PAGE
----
SPOTLIGHT Ingredient: Sage

I want to take the time to really showcase Sage; an herb from my garden that I know will be showing up in kitchens all over as we get into the holiday season. While I do not tend to use fresh sage in a lot of dishes throughout the summer, fall and winter seasonal produce’s bold flavors are the perfect pairing for this potent herb. Customarily you will find ground or flaked dried sage tucked away at the back of your spice cabinet – mostly full and five years old, only to be broken out for Thanksgiving stuffing and gravy. But this long underutilized herb is being brought into the spotlight. Sage is now considered one of the world’s healthiest spices, and research shows it to have several key medicinal uses!  
Dried ground and dried whole leaves
When the leaves are dried they lose a lot of their potency, so for one not familiar with the flavor I would recommend starting with a dried version of the herb. The fresh leaves should be used sparingly; I tend to use them in sauces or soups, although I have also seen them fried and used as an edible garnish. The acuteness of the sage blends very well many ingredients, but goes particularly well with winter squash, pumpkin, thyme, walnuts, parsley, and rosemary. So this Thanksgiving would be a perfect time to experiment with those tried and true favorites, give them a little kick of sage!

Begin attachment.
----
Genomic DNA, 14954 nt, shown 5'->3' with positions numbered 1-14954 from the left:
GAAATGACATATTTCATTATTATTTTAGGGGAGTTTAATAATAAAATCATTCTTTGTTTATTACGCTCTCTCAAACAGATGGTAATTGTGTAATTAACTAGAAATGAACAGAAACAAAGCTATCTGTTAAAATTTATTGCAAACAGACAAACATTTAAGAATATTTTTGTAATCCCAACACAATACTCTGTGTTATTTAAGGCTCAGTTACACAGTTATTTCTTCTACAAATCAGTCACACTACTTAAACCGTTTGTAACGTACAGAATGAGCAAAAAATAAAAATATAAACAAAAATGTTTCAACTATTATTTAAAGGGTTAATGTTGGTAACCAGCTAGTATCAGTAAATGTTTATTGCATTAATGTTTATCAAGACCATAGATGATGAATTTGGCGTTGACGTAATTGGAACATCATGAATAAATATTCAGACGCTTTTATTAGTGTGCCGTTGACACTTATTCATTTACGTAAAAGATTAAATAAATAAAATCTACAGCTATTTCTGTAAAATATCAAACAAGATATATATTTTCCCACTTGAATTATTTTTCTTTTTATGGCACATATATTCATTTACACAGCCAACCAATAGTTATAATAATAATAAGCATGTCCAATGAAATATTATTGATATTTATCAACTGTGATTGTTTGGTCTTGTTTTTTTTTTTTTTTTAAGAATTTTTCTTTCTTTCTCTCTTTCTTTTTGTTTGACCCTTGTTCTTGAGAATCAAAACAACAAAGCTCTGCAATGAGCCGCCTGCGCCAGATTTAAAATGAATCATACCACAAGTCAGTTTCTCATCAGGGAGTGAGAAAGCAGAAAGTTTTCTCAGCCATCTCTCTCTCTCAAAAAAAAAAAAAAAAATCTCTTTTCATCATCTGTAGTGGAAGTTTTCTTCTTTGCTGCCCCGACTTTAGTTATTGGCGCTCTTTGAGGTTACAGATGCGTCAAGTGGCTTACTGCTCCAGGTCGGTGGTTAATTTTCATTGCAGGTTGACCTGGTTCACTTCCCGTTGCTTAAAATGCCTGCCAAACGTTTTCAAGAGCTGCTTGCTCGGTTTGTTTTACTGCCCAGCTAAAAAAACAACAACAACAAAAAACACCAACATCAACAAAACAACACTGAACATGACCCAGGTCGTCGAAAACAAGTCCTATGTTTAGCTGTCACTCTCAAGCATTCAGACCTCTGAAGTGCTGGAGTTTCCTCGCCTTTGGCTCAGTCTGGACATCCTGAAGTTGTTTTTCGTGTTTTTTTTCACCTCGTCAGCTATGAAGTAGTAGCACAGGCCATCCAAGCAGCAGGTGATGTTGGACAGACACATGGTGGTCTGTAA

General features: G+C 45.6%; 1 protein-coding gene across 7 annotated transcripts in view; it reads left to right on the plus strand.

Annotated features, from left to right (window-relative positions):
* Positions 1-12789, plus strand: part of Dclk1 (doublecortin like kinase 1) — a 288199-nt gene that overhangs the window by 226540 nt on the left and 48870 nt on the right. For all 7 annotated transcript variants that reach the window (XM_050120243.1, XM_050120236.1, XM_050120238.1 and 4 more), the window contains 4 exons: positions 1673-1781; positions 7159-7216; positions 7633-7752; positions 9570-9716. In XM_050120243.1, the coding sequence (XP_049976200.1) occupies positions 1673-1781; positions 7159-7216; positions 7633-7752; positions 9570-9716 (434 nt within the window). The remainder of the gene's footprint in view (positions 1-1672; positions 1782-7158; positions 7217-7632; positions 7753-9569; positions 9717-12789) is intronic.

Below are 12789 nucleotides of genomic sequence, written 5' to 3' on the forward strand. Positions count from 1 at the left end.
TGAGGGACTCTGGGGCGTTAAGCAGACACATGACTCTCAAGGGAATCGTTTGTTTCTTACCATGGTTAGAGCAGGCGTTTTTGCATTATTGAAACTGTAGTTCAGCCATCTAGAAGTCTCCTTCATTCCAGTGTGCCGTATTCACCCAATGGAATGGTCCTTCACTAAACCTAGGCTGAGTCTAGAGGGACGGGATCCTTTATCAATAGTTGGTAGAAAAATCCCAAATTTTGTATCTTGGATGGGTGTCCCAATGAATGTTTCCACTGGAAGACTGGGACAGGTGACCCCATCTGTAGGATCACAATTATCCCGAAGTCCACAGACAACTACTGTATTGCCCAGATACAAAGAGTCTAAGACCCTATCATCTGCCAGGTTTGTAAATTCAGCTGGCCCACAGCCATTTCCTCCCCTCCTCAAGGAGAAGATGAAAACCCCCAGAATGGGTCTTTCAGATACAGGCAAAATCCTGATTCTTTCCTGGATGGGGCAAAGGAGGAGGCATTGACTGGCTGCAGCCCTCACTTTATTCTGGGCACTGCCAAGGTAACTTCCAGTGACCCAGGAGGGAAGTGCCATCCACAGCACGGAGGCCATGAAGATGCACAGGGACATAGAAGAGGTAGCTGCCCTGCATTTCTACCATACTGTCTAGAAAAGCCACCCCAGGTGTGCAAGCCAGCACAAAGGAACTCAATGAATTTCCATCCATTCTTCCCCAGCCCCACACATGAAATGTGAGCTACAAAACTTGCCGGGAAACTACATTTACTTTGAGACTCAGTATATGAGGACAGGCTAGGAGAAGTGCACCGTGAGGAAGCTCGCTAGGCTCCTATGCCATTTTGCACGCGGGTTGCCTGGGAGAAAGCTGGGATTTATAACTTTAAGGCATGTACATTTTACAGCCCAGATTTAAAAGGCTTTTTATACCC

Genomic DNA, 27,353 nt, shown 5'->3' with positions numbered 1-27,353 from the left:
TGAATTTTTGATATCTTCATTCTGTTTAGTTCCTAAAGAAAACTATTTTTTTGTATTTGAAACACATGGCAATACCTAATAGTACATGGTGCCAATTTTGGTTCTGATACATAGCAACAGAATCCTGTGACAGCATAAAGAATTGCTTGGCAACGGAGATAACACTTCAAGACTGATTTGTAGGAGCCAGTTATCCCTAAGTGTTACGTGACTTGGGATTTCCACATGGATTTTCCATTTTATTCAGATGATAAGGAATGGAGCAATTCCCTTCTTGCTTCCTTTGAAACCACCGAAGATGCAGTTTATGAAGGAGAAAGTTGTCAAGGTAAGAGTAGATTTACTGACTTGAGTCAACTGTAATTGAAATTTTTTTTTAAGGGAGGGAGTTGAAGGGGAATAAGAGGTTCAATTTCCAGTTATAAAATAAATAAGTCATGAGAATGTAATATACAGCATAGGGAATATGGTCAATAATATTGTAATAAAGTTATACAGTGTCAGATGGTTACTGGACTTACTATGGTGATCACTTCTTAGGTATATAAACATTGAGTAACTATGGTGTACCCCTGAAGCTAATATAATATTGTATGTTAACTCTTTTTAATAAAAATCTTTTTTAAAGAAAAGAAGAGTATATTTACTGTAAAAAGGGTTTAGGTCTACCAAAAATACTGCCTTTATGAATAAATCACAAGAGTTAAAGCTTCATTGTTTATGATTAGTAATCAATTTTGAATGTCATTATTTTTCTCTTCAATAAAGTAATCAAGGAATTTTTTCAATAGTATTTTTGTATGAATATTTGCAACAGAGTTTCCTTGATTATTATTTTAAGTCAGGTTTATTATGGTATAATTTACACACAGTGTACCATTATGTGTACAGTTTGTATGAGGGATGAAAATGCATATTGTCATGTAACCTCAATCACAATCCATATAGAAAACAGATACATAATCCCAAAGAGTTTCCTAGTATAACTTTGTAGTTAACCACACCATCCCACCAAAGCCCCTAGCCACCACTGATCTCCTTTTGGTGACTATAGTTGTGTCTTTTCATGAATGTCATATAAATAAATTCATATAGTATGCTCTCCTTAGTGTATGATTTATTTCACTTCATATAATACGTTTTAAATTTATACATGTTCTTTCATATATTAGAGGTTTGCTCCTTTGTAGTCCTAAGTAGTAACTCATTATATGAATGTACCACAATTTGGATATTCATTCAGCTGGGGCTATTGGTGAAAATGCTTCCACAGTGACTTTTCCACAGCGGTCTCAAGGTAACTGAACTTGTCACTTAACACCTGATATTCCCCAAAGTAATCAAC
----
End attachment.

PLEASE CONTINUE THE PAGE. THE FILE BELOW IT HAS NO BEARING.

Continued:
Now to the best part – sage not only tastes good, but it’s also good for you! Herbalists today recommend drinking sage tea for an upset stomach or a sore throat, and one study has shown that college students taking sage supplements showed a significant increase in memory skills. Thus bringing us to the next study, in which preliminary research suggests that sage actually may improve early signs of Alzheimer’s . The herb has been shown to prevent an enzyme from destroying acetylcholine, which is a brain chemical involved in memory and learning. So this season, make sure to utilize this incredible herb and get a healthy dosage of sage!

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